The ink has dried on the Division of Medicaid’s (DOM) budget bill for fiscal year (FY) 2017. We asked the Legislature for $1.03 billion in our budget proposal and they approved $948 million, which is roughly $82 million below DOM’s FY 2017 request.
Unfortunately, this comes as no surprise. At the same time, lawmakers passed a deficit appropriations bill of $52 million to cover a funding gap for FY 2016. This has been the trend since I became executive director of Medicaid in 2012: We accurately predict our budget needs based on various fluctuating parameters only to be underfunded and later the Legislature has to scrounge up the difference, which we knew we would need in the first place.
There is no getting around the fact that Medicaid comes with a big price tag, one that would give any lawmaker sticker shock. However, as state agencies go, DOM arguably has the best return on investment thanks to the amount of federal matching dollars it can draw down. More importantly, it provides health coverage for almost 800,000 Mississippians who otherwise would go without it.
The reality is that DOM has little control over how much funding it requires to be sustainable and fulfill its mission. The largest expenditure to the agency (and state) is medical services costs for taking care of beneficiaries. Medicaid is a jointly funded state and federal government program providing health coverage for eligible, low-income populations. States are not required to have a Medicaid program, yet all 50 states, five territories and the District of Columbia participate in it.
Although each state runs its own Medicaid program, the eligibility of beneficiaries is determined by household income based on the Federal Poverty Level (FPL) and family size, and Supplemental Security Income (SSI) status. As its name suggests, the FPL is set by the Department of Health and Human Services, and DOM is obliged to adhere to this indicator.
In short, if Mississippi wants to keep a Medicaid program, it must receive enough funds to cover all qualified residents based on federal eligibility guidelines. As of the end of May, 778,894 beneficiaries were enrolled in Medicaid and the Children’s Health Insurance Program (CHIP).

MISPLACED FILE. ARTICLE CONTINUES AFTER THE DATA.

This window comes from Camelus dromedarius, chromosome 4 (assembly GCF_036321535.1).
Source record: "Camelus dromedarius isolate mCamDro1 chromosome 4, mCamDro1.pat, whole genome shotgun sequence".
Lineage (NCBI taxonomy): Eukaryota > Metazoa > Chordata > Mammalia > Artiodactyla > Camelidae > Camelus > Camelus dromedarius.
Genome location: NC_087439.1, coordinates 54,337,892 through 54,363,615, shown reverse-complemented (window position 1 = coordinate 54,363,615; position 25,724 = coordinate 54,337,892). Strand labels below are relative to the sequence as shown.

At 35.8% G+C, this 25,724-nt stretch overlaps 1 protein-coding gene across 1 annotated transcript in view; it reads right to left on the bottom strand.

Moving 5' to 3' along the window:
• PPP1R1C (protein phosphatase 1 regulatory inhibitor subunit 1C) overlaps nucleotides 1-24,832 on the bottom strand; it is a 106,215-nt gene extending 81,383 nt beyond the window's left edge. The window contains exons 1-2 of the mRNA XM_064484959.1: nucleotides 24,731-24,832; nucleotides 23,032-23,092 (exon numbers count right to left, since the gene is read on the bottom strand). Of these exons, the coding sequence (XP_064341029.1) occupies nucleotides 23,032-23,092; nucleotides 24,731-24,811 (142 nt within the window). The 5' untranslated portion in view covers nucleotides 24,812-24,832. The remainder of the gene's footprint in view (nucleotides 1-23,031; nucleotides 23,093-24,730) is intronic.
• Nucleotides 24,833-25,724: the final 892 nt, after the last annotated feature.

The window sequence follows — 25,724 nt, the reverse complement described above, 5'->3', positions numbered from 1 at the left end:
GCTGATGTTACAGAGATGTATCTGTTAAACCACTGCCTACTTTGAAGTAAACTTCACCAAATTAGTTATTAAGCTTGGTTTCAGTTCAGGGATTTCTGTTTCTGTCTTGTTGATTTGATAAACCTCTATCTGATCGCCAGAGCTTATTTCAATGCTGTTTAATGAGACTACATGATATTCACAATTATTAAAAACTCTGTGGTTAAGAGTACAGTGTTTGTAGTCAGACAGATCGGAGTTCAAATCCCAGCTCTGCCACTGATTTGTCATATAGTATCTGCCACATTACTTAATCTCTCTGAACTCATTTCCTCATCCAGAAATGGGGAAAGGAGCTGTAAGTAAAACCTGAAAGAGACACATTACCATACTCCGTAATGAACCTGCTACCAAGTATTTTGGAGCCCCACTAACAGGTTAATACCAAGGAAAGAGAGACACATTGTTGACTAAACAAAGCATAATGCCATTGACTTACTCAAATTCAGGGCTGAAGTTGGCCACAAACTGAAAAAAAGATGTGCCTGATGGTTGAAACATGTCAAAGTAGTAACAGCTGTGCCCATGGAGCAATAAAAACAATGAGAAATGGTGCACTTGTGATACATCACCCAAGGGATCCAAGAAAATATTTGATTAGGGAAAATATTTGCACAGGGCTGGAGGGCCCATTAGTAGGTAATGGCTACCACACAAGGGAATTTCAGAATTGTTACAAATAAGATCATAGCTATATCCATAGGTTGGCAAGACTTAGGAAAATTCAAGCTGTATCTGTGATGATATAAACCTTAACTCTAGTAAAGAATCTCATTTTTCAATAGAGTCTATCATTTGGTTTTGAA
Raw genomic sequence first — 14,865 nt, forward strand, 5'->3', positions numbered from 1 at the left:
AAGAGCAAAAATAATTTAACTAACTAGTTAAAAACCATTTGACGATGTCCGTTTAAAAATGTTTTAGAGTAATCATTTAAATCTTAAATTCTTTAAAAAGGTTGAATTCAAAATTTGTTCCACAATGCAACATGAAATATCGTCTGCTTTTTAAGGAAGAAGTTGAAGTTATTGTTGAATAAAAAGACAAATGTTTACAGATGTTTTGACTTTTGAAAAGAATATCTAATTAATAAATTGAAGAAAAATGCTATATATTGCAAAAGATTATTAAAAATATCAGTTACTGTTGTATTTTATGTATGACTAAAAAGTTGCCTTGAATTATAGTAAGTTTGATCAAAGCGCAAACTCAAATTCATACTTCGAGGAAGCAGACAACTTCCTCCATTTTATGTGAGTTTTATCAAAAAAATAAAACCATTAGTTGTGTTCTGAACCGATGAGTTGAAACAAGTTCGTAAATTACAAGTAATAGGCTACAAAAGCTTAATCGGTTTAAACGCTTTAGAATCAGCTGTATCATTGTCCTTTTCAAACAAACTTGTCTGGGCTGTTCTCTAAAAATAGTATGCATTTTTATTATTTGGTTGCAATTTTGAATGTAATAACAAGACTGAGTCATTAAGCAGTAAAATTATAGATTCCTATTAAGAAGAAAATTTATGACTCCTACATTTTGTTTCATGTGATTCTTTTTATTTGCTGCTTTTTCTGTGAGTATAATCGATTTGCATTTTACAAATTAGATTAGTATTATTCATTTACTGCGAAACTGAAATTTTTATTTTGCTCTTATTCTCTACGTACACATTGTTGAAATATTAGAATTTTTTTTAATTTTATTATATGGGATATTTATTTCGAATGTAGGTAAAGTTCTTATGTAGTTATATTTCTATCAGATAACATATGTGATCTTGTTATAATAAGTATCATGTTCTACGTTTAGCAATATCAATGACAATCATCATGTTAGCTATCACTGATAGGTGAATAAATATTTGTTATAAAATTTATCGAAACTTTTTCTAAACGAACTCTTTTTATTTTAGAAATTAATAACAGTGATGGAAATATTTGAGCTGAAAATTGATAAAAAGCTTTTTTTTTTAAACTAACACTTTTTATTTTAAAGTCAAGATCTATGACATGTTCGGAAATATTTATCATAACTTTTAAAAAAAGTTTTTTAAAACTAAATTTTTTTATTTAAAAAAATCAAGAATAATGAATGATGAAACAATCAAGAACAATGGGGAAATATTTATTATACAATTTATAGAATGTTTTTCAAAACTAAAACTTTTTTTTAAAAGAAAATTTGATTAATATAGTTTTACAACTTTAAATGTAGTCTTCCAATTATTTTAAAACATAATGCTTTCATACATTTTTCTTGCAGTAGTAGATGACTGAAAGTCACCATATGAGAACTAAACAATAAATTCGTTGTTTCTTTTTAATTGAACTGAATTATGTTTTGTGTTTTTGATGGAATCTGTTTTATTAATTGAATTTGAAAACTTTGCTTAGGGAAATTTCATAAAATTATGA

The good news is the federal government, through the Centers for Medicare & Medicaid Services (CMS), supports state programs by matching their Medicaid costs at varying levels. This is called the Federal Medical Assistance Percentage (FMAP), and Mississippi currently has the highest FMAP in the country.
Our current FMAP is 74.17 percent, which is for medical services. It is re-determined each year and fluctuates up and down because it is based on several economic indicators each state has relative to each other, such as household income and level of poverty. Since we have the highest poverty indicators and low household income, we have the highest FMAP.
To put it into perspective, DOM’s total budget in FY2015 was $5.9 billion and $4.10 billion of that came from the federal government.
Each fall DOM presents its budget request to the Legislative Budget Committee. The governor also submits his budget proposal, the Executive Budget Request, and during the session the two legislative chambers debate, amend and pass an appropriations bill, which they did this year on April 18.